A survey of the extensive fruit and seed collections from the Middle Eocene of the Messel fossil site in Germany has revealed 140 genera, representing more than 34 families of ancient seed plants.
The results of the survey, published today in a 250-page monograph of the series Abhandlungen der Senckenberg Gesellschaft für Naturforschung, show that the Messel site had one of the world’s most diverse floras of the Middle Eocene – the period between about 49 and 37 million years ago.
Dwarf-horses, the primate Ida and jewel beetles – the spectacular discoveries from the Messel pit near Darmstadt are known worldwide. However, the plant fossils from there are also unique.
A team of paleobotanists, including scientists from the Senckenberg Research Institute (SRI) in Frankfurt, the University of London and the Florida Museum of Natural History, described at least 140 genera of fossil plants. The seeds and fruits, as well as many leaves, flowers and pollen grains were recovered during excavations in the previous decades but they had not been studied in detail before.
“We have found numerous remains of a diversity of flowering plants and some conifers,” explained Dr Volker Wilde, Head of the paleobotany section at the SRI and senior author of the monograph. “More than 60 types of plants could not be assigned to any known family – they are genuine new discoveries.”
Ten of the described families of flowering plants were previously unknown at the Messel pit, three genera were even described for the first time for the Eocene.
“We are impressed not only by the large number of different plant families but also by the variety of dispersal strategies they had developed even at that time”, Dr Wilde said. “Some developed wings on their seeds and relied on wind, some depended on animals to spread them, while others developed exploding capsules to scatter their seeds over a wide area.”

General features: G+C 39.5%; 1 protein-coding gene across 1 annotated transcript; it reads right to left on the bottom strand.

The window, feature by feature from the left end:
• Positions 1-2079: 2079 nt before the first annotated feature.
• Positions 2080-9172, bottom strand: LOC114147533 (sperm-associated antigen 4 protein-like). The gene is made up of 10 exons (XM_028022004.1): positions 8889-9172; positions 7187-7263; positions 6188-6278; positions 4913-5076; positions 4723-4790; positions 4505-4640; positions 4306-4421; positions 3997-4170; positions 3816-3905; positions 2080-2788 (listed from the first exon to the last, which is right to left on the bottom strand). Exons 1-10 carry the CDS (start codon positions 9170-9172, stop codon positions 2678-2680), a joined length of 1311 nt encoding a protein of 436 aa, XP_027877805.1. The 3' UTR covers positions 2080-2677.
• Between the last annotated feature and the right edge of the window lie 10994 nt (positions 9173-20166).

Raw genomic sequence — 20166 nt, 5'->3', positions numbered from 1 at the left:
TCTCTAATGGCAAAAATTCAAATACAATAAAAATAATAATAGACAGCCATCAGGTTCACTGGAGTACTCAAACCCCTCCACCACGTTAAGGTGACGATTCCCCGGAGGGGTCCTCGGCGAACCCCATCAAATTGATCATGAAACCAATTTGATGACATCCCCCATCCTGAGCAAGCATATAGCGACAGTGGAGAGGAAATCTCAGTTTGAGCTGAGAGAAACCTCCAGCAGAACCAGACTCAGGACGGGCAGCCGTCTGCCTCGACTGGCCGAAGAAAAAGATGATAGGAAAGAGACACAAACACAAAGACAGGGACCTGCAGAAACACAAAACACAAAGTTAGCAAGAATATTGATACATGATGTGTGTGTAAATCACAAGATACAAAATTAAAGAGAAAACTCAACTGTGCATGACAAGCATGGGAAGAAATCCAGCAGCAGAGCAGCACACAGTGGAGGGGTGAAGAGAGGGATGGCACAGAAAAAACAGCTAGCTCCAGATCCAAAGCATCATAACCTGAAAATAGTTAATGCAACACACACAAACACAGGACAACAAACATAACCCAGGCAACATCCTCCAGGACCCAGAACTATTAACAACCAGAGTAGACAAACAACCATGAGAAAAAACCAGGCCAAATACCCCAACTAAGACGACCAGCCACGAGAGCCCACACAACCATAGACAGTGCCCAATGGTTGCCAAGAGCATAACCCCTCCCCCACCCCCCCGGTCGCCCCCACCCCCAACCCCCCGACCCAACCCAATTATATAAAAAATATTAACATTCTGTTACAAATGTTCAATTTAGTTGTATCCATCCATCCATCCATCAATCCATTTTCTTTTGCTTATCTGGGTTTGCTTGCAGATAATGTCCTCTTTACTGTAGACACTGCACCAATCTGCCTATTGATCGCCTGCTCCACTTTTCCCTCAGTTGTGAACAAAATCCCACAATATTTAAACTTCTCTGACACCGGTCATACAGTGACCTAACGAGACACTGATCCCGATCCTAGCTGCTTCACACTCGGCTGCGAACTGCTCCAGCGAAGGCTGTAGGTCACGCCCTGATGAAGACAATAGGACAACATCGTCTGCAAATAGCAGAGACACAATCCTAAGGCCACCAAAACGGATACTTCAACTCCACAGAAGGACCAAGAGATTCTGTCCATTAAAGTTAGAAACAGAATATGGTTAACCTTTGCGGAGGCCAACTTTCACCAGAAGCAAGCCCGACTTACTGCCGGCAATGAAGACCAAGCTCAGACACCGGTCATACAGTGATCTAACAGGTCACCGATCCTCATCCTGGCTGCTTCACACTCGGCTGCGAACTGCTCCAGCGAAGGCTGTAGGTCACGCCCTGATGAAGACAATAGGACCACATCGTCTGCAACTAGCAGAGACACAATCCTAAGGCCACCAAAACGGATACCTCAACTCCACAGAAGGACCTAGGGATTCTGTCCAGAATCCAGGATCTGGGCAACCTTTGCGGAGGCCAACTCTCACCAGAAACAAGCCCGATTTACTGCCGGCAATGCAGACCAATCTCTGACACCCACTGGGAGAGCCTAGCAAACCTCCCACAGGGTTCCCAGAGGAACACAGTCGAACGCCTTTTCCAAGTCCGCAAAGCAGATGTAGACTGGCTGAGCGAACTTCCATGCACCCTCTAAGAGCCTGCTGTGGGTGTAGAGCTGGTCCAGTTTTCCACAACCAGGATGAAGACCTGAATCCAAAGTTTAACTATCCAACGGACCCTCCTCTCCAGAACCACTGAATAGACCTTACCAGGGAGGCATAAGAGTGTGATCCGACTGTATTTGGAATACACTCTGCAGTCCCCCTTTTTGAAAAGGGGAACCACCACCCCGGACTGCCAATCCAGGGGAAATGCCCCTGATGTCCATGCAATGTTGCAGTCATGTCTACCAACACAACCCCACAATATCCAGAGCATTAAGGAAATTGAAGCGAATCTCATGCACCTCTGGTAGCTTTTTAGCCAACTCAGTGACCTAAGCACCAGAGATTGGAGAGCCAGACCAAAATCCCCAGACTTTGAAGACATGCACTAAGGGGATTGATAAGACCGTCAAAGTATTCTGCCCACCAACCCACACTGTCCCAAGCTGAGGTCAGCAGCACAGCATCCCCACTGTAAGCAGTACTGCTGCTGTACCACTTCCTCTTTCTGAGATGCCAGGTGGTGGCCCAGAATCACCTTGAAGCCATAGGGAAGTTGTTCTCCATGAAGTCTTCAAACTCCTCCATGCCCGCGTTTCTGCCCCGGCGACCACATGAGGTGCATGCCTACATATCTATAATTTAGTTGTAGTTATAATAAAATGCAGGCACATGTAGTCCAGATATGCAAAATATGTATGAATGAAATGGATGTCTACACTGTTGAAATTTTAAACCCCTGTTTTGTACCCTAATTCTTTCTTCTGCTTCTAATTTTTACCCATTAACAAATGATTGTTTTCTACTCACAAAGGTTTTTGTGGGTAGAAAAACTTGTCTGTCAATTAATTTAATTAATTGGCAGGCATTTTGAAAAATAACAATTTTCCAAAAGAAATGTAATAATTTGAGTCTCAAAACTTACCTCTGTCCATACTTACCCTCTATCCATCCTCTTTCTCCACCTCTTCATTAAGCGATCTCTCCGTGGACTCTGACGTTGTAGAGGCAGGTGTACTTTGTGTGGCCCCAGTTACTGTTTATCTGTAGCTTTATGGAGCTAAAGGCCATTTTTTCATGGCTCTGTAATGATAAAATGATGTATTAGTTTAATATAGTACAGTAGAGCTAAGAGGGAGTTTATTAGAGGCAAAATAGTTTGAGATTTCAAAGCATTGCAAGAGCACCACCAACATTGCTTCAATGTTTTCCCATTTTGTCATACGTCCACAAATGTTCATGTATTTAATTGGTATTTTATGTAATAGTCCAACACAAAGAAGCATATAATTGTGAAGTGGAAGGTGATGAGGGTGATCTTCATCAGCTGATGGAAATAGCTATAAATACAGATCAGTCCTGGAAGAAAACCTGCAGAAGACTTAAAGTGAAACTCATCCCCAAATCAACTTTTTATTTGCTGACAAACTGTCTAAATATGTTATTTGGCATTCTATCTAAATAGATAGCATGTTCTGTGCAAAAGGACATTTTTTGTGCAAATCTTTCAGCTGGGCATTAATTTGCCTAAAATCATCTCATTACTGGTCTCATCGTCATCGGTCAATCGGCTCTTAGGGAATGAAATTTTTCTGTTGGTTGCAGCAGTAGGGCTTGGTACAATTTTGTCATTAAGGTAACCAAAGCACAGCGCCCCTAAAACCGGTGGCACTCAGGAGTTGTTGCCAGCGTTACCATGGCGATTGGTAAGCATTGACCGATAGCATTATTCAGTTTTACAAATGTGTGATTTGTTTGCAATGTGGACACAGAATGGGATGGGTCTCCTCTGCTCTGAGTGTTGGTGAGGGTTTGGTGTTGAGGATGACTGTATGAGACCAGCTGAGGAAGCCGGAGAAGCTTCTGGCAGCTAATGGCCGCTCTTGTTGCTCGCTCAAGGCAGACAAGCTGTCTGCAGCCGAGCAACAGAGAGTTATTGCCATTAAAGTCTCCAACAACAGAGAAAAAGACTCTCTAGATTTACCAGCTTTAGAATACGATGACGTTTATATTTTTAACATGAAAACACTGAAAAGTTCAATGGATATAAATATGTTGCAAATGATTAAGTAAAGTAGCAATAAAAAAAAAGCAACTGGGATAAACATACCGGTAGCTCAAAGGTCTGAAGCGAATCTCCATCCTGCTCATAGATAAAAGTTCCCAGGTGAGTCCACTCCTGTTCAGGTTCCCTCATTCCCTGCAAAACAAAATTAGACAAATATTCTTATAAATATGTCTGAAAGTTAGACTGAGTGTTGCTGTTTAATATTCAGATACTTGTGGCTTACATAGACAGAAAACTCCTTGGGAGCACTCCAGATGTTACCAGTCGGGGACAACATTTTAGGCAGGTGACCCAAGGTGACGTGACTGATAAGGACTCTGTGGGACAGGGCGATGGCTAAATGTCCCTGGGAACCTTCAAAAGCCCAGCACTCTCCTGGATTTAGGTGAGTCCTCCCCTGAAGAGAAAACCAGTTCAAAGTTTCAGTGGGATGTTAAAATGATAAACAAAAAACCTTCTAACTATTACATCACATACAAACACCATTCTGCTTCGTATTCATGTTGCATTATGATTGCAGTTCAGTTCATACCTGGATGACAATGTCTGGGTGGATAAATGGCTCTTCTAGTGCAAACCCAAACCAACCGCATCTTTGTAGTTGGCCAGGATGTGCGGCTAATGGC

“From the flora described we are also able to draw conclusions about the diet of animals 47 million years ago”, the paleobotanist said. “Fruits and seeds in the digestive tracts of vertebrates indicate that they were an important part of their food. Tiny holes in seeds also show that the famous Messel weevils also fed on certain plants.”
The flora is also ideal for reconstructing climatic and environmental conditions of the Eocene. Having analyzed around 30,000 plant remains, the team suggests that there was a warm tropical climate with seasonal variations.
“We believe the Messel pit was surrounded by a more or less tropical multi-storey rainforest, similar to those in areas with a comparable climate today. We also identified a high proportion of lianas and several marsh plants – virtually on our doorstep, it was a real jungle out there at the Messel 47 million years ago,” Dr Wilde said.
Bibliographic information: Margaret E. Collinson, Steven R. Manchester and Volker Wilde. Fossil Fruits and Seeds of the Middle Eocene Messel biota, Germany. 2012, 251 pp, 2 figs, 3 tabs, 76 plates; ISBN: 978–3–510–61400–4